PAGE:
Saturday, December 31, 2011

The Amish Friendship Bread Pyramid Scheme

I went out with some chick friends last week and one friend was lamenting the fact that her neighbor had given her Amish Friendship bread starter. She told us that it was too much of a commitment; she was going on vacation. With this starter, one must leave it out for 10 days, kneading it every so often (we were wondering why it doesn't go bad). This made me laugh; I've never heard someone so sad about baked goods before!

My thought was this (probably because I'm not overly domestic): who wants to do all that work for some bread? I'll just make it in the breadmaker, visit Avalon Bakery in Detroit, or make beer bread, which requires hardly any ingredients, doesn't require any time to rise, and is fantastic.

The friendship bread saga continues, though: on day 10, the dough is to be divided and extra is given to friends. They're supposed to start the process all over and then give some of the dough to their friends and the cycle continues.

I pondered this, then summarized the bread process: it's a pyramid scheme. The original breadmaker reels in unsuspecting fools to help with spread the Amish bread takeover who then in turn recruit more breadmakers. Friendship, my hiney.

Friday, December 30, 2011

Reaons I love Flint

From Sep 11, 2009
-brick roads;
-Farmer's Market with live music;
-a roadside stand with crepes (go, go, small business trying to make a go of it downtown and make some dollar bills!);
-and, the best part ever, a cute little dude who rides around in a mule to give parking tickets. He's slightly round, gray-haired, wears suspenders, and smokes a pipe while he writes out tickets. I tried to contain my glee at seeing him*, but it was difficult because he was adorable and I wanted to pinch his cheeks.
*I probably would have not harbored the same feelings had I been the subject of the parking ticket.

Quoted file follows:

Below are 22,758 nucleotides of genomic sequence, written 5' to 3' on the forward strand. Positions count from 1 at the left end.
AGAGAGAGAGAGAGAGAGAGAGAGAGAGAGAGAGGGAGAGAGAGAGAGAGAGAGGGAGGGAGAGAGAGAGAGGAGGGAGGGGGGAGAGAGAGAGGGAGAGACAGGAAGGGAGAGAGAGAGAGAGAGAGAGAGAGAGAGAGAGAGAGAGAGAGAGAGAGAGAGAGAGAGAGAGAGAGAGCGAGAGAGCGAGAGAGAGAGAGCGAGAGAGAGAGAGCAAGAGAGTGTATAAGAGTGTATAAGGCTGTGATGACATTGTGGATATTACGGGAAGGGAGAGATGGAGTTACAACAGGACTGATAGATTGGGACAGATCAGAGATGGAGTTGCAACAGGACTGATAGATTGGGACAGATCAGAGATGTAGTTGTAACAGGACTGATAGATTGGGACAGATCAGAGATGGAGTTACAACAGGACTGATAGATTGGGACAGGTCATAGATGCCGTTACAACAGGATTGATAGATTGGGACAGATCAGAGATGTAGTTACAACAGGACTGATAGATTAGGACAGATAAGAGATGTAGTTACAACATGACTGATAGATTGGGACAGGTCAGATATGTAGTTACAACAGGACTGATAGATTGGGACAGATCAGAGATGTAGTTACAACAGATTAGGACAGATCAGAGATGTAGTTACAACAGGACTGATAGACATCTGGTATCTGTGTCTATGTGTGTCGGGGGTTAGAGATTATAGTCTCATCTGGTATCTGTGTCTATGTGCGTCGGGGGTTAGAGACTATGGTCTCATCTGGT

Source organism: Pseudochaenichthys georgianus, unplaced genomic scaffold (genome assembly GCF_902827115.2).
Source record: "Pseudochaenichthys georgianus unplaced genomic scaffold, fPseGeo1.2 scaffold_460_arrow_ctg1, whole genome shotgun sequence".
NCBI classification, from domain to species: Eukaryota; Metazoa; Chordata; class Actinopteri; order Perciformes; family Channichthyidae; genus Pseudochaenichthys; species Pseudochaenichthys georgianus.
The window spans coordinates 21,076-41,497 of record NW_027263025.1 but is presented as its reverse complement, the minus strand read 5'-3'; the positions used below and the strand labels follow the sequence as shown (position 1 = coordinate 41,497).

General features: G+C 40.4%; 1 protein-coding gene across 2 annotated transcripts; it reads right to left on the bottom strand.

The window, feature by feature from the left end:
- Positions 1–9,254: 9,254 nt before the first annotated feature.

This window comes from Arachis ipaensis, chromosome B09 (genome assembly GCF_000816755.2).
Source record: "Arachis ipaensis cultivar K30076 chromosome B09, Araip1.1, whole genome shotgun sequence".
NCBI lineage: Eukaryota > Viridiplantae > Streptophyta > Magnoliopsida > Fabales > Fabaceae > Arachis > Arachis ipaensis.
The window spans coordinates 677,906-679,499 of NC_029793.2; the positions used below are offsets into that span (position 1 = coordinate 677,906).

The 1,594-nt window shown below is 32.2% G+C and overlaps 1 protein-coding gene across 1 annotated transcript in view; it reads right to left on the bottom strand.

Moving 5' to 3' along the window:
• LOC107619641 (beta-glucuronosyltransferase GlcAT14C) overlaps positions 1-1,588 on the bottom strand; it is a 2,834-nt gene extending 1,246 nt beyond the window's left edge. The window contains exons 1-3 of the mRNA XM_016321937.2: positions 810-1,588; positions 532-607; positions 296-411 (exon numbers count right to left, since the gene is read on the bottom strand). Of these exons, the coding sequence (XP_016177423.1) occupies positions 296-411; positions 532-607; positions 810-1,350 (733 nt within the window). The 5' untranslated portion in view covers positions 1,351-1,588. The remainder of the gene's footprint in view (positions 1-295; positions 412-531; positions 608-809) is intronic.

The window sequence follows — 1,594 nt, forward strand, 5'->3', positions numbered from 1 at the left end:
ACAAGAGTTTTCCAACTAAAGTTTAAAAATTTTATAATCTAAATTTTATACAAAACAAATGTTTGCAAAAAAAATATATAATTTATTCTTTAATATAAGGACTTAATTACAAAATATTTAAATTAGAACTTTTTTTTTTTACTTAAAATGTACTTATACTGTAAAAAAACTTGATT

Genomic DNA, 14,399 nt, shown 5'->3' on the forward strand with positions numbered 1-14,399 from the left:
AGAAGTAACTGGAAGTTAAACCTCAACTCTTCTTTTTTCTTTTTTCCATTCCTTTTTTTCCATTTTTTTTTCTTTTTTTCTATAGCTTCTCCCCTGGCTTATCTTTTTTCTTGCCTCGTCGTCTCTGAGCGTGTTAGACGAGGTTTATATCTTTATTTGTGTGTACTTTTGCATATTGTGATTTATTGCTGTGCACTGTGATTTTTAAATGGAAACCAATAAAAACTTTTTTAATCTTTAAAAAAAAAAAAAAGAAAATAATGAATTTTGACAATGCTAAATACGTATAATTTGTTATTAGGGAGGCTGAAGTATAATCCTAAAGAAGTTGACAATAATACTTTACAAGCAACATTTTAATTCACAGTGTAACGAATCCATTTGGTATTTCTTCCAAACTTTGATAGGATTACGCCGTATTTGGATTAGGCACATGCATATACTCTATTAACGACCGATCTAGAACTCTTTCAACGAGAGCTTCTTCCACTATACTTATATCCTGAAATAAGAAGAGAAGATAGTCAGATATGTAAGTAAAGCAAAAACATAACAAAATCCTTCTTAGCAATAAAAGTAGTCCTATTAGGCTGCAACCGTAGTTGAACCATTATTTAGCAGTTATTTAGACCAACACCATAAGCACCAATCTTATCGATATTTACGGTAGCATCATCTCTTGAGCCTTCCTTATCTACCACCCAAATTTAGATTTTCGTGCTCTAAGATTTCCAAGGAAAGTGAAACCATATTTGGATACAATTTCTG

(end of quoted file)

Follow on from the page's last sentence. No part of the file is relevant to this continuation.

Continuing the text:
Here is proof that he actually exists. 

Thursday, December 29, 2011

"Free" pamphlets, get your "free" pamphlets

From Jan 5, 2010
At work, one of the regulars* was talking to my boss. I was engrossed in a project so I wasn't really paying attention. After the regular left, my boss showed me the business card the regular had given him. Apparently he's some sort of "motivational" speaker for those who don't like to pay taxes (or at least that's the impression I got). We checked out his most awesomely done website, replete with American flags, tiled, for your enjoyment.
The gentleman offers "free" pamphlets for the low cost of...$2. See, you must send two $1 bills to this gentleman; one bill is for postage and printing and the other bill is for advertising costs.** But quick! Order now! These "free" pamphlets won't be around for long.
We also were really impressed because the pamphlet was full of "facts"*** that you, too, can verify on the internet; it even suggests that you should. You know, because the internet is such an authoritative and reliable source ALL THE TIME.
*I almost want to call them irregulars because of the odd things they do ;-)
**Since I sometimes feel very evil, I almost wanted to scrounge up a $2 bill to send to him just to rock his little world.
***Ouch, this has been an "overload."

Tuesday, December 27, 2011

O, Canada

From Mar 10, 2010
I enjoyed a nice little trip to Canada a few days ago with a friend. I ate some poutine (which is an acquired taste; in other words, I didn't care for it) and went to the most-awful dive bar ever. It was AWESOME. Seriously, there is nothing like a good dive bar. This one was complete with dirt in the corners, weird locals in shorts (it was in the high 40s), cobwebs on the walls, foosball, computer word games, and obscenely named drinks. I wish a clone of the place was down the road from me.
The obscenely named drinks made playing the computerized word games more challenging. Since my friend and I both think we're the supreme gods of Boggle, the "collaborative" rounds we played became more of a challenge, a throw-down of vocabulary, if you will.
The locals added some interesting dynamics to the evening. We got roped into a conversation with the guy in shorts and a winter coat (I thought the coat was a nice touch). It was a very weird conversation, to say the least.
Though a lot of my background actually is Canadian (sorry, dad, but the French is way too far back there to count), I don't know that I am true to that heritage. After all, I don't see the appeal of poutine. Fries with gravy? How about ketchup, instead? And why does there have to be cheese in it? Did someone have a weird mix of leftovers once and threw it together to create a regional dish? However, it's fun to cross a bridge or drive through a tunnel and be transported to a whole different world, country, whathaveyou.

Saturday, December 24, 2011

Education a la Catholic school

I spent 13 years of my life doing time at Catholic schools. I received an excellent college prep education but the religious part didn't stick. However, the schools did present an interesting take on sex education.

In grade school and middle school, we learned about the finer points of anatomy from an oddly named series, New Creation. We had sadistic teachers who delighted in making students read aloud from the books.